The Life of Pi and The Spiritual Exercises

Posted by Santiago Rodriguez , SJ in Our Culture

Courtesy of wikipedia.comThe Life of Pi – the best-selling novel by Yann Martel adapted by Ang Lee – is a compelling and beautiful film. It is a visual delight and its magnificent score is a lovely lullaby – it soothes the soul. The film portrays the story of Piscine Molitor Pi Patel, the son of an Indian zoo keeper, adrift after a shipwreck that claimed the life of his family. The incident acutely affects Pi; a teenager who has striven his whole life to understand the world around him, the emotions of those who live in it and the various beliefs that exist in that world. Pi survives the wreckage, but his life remains endangered. Not only is he adrift at sea, but also the other inhabitant of the lifeboat is a dangerous and hungry Bengal tiger – Richard Parker.

Pi finds himself in quite a predicament. And yet, he still marvels at the beauty around him: at the sea, the fish, the sky, the cruelty of nature, and his life in the lifeboat and the raft he created to protect himself from Richard Parker. Pi also ponders about the presence of God in his life and in his ordeal. He concludes that God can soothe his senses and strengthen his spirit.

Pi is someone who is searching for God. Before the shipwreck, he had become restless and longed to find something that would bring meaning into his life. The wreckage compelled him to wrestle with his emotions and grapple with his beliefs. His survival is the parable of a soul trying to make sense of the beauty and the cruelty of this world. Pi is coming to terms with God, who animates such a world. It is in this sense that Pi's journey resembles the journey of a person making the Spiritual Exercises of Saint Ignatius of Loyola.

Ignatius tells us that during the Spiritual Exercises it is God who must work in the soul of the retreatant. The spiritual director must allow the Creator to act immediately with the creature, and the creature with its Creator and Lord. And so in the story, the circumstances allow God to act with and on Pi, and Pi to respond with sorrow, gratitude and wonder. Ignatius invites the retreatant to enter the Spiritual Exercises with magnanimity and generosity (Sp Ex no. 5). And although Pi's predicament is not of his choosing, he responds to the situation wholeheartedly. He responds with generosity even towards his deadly companion.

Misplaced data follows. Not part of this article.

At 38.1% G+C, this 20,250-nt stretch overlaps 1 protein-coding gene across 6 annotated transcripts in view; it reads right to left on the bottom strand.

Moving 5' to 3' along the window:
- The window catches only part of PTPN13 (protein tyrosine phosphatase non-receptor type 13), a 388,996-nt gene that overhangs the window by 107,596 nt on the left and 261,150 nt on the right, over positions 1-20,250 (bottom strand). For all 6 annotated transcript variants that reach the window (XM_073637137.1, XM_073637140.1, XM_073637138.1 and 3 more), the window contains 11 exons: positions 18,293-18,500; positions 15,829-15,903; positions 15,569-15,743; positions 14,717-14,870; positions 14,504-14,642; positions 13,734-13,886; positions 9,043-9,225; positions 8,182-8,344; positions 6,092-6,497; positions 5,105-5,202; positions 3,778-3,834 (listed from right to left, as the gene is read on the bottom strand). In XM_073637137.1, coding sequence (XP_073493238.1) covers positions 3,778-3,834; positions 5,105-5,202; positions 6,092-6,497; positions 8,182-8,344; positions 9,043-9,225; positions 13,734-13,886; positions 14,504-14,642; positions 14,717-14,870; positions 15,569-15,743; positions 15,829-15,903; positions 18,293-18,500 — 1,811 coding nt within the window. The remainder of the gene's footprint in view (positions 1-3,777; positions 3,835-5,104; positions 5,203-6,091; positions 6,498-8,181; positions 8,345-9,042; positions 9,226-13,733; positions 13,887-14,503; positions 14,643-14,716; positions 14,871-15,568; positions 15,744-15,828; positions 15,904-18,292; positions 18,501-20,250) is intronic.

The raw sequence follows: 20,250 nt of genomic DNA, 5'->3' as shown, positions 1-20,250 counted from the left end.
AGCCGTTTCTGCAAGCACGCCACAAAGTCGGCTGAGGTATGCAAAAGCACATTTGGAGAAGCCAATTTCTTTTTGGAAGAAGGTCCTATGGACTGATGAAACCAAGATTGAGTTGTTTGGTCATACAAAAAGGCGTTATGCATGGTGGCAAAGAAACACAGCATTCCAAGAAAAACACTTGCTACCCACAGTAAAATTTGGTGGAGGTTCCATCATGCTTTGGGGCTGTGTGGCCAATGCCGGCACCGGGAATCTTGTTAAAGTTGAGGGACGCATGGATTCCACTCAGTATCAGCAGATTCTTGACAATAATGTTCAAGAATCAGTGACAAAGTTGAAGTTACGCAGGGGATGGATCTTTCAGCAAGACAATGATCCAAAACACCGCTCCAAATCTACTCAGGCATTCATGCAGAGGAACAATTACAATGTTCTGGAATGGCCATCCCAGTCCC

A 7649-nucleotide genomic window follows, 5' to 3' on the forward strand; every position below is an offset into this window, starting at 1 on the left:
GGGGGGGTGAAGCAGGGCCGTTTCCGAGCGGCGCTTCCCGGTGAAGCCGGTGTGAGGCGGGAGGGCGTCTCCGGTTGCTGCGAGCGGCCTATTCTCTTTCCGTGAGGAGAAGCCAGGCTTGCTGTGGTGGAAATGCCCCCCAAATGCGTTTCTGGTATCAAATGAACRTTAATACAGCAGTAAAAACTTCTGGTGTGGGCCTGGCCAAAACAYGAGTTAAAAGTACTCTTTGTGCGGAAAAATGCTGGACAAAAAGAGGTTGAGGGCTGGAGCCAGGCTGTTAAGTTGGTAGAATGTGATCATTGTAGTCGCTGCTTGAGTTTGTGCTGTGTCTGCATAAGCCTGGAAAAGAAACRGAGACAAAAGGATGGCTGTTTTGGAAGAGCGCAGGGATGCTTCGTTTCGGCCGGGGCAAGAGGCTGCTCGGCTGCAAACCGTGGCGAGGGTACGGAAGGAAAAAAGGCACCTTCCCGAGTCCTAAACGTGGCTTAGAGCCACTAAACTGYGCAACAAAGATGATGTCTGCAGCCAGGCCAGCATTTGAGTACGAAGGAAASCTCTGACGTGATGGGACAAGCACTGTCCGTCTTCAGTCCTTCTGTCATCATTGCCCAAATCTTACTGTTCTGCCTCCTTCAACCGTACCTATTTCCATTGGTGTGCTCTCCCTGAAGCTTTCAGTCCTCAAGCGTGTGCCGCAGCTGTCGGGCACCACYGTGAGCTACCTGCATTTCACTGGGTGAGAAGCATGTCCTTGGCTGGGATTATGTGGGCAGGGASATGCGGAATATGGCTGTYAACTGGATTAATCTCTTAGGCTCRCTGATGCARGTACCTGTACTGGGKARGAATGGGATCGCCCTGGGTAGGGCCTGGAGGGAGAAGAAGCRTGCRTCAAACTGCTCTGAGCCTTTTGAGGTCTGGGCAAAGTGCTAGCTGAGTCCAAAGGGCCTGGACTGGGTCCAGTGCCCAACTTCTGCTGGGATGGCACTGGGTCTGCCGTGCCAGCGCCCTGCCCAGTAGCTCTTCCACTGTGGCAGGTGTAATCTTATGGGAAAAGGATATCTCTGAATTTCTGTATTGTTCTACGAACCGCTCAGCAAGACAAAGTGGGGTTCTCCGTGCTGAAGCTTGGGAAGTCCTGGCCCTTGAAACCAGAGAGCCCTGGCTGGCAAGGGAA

Courtesy of Jesuit Sources.The Spiritual Exercises invite the retreatant to heartfelt intimacy with God to become more fully alive. Pi almost died in the shipwreck where he lost everything. He then clinged to life as he clinged to the lifeboat during the storms. Ignatius calls spiritual exercises every method of examination of conscience, meditation, contemplation, and mental and vocal prayer (Sp Ex no. 1). Pi examines his life and its meaning, he contemplates the spiritual elements. In moments of despair and wonder, he encountered God and conversed with him. These cries or calls to God witness to the journey of his soul.

Three of those conversations with God touched me deeply. In his first colloquy with God after the wreckage, Pi says, “God... I give myself to you. I am your vessel. Whatever comes... I want to know. Show me.” Pi gives himself wholeheartedly. He desires to know God and to be a vessel and instrument. But the silence of God and the cruelty of his world prove too much at times for Pi and for Richard Parker. In the midst of a thunderstorm, Pi invites the tiger to “come out and see God.” But Richard Parker is scared. And so is Pi. And thus he tells his Creator, “Why are you scaring him? I've lost my family. I've lost everything! I surrender! What more do you want?”

This is the cry of a soul who longs to understand what God is asking of him. He struggles to understand. He seems to say, “God, I have given you all. You have taken everything. I told you I surrender. I said I want to be your vessel. I want to see. I want to know. I want you to show me. I said the right things. I worshipped you in many ways. I went to church. I did my prayers. What else do you want? What else can I do?”

Courtesy of eatthebirds.comHis last prayer is an offering. He thinks he is dying. He is at peace in this defining moment: “God, thank you for giving me my life. I'm ready now.” But death does not come. He is given something else. He is given rest, food, meaning.

Through his journey, Pi learned to let go, even if he did not get a chance to say good-bye to so many he loved. He learned to surrender. He grappled to find the best way to live for the more – he strived for the magis. His life became an offering of himself to the eternal Lord of all things (Sp Ex no. 98). He marvelled at God's presence in the world and how God dwells and labours in all creatures. In turn, Pi found rest and peace. He found the meaning and purpose he was looking for.

Just as with every other retreatant, Pi's spiritual exercises are not an end, only a means to live a fuller and more meaningful life. They are a new beginning. Pi's life will be forever affected by his days adrift, the nights he spent at sea with Richard Parker and the moments of great communion with creation and its Creator. For him, and for all of us, that journey is expressed well in the suscipe:

Take, Lord, and receive all my liberty, my memory, my understanding, and my entire will, all that I have and possess. You have given all to me. To You, O Lord, I return it. All is Yours now, dispose of it wholly according to Your will. Give me only Your love and Your grace, that is enough for me (Sp Ex no. 234).

About The Author

Santiago Rodriguez, SJ, is a Jesuit scholastic studying in the USA and also working with the Hearts on Fire Young Adult ministry.

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